New York -- Insight Communications Co. Inc. shareholders gathered at the tony Michelangelo Hotel (room rates: $260-$1,735 per night) here Friday to close the latest chapter in the 1.3 million-subscriber MSO’s 20-year history, taking it private.
As expected, there was little fanfare -- about 20 people actually showed up for the meeting, mostly lawyers involved in the deal.
The meeting lasted about 15 minutes, with the final tally at 98.9% of the votes actually cast, or about 36.6 million shares, in favor of the deal. In total, 70% of the shares entitled to vote, or about 121.9 million shares, voted in favor of going private.
Insight is expected to cease trading on the NASDAQ Exchange Monday. However, the company will still file financial statements with the Securities and Exchange Commission because it still has public debt.
Insight cofounders Sidney Knafel and Michael Willner announced in March their intention to purchase the 86% of Insight shares they didn’t already own for $10.70 per share, or about $650 million. Backed by Washington, D.C.-based private-equity firm The Carlyle Group L.L.C., the two men upped their offer in July to $11.75 per share, or about $710 million.
According to the deal, Knafel and Willner will own a 14% stake in the new Insight, with Carlyle controlling the rest.
Insight’s decision to go private was the latest in what appeared to be a trend of publicly traded cable operators turning their back on Wall Street. Cox Communications Inc. completed its $8 billion going-private deal last December.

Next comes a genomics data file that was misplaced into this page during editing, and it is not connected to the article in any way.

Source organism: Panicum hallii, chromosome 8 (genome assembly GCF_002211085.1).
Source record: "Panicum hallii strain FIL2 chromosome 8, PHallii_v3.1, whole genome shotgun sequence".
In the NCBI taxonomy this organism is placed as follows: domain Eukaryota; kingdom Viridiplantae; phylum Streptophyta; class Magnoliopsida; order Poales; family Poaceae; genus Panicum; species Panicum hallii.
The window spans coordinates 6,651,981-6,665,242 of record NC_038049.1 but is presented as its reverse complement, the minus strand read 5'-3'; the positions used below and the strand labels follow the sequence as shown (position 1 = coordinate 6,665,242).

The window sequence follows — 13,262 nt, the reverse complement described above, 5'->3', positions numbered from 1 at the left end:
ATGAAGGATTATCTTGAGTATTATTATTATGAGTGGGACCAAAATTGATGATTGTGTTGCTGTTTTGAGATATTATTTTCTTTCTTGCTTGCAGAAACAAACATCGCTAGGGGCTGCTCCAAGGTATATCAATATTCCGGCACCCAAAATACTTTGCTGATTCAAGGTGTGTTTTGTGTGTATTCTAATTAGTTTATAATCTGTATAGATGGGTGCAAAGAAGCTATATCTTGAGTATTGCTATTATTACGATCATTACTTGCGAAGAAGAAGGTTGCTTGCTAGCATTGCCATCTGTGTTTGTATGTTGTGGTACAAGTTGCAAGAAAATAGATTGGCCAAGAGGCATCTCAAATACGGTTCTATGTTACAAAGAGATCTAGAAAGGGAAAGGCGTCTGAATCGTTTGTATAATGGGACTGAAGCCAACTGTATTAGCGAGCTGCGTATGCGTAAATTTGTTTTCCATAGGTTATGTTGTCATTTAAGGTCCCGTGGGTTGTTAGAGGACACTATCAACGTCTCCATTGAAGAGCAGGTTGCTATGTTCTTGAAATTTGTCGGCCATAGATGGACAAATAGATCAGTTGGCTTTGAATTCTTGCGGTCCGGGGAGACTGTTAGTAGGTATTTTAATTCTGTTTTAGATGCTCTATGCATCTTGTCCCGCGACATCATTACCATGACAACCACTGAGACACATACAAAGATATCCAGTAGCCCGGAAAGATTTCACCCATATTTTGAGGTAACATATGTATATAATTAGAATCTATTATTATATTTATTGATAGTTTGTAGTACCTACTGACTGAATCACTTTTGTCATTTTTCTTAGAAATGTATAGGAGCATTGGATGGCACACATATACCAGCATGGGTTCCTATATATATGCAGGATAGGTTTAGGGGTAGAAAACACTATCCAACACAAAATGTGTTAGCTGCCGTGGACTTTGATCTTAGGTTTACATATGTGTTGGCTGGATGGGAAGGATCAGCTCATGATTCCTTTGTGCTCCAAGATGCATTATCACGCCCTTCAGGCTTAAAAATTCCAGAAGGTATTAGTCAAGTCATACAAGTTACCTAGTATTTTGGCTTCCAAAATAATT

With little need for additional capital and the growing disfavor among investors toward the sector as a whole -- MSO stocks are down 8% so far this year -- being a publicly traded company lost its luster for Insight.
“We’re looking forward to running the business,” Willner said after the meeting.
Looming on the horizon is the possibility that Comcast Corp. -- which owns a 50% interest in Insight -- will move to dissolve the partnership. According to the partnership agreement, Comcast can trigger a split of the company Dec. 31 and effectively take full control of one-half of Insight’s subscribers.
Comcast said in May that it intends to do just that. In a proxy statement filed earlier this month regarding the going-private transaction, Insight said Comcast has indicated its desire to exercise its option Dec. 31. However, Insight said in the proxy that it has the right to postpone any breakup for at least six months after Comcast exercises its option.
Willner had little to say about Comcast, adding that the two companies have not had any discussions regarding a possible breakup.
“We’ve had an agreement for many years,” he added. “I’m sure we’ll have conversations in the coming months. We’ll see where it goes. It’s a terrific partnership, and it will continue for a while no matter what happens.”
Some cable executives have said in the past that even if Comcast does trigger the breakup, it could take more than one year to complete.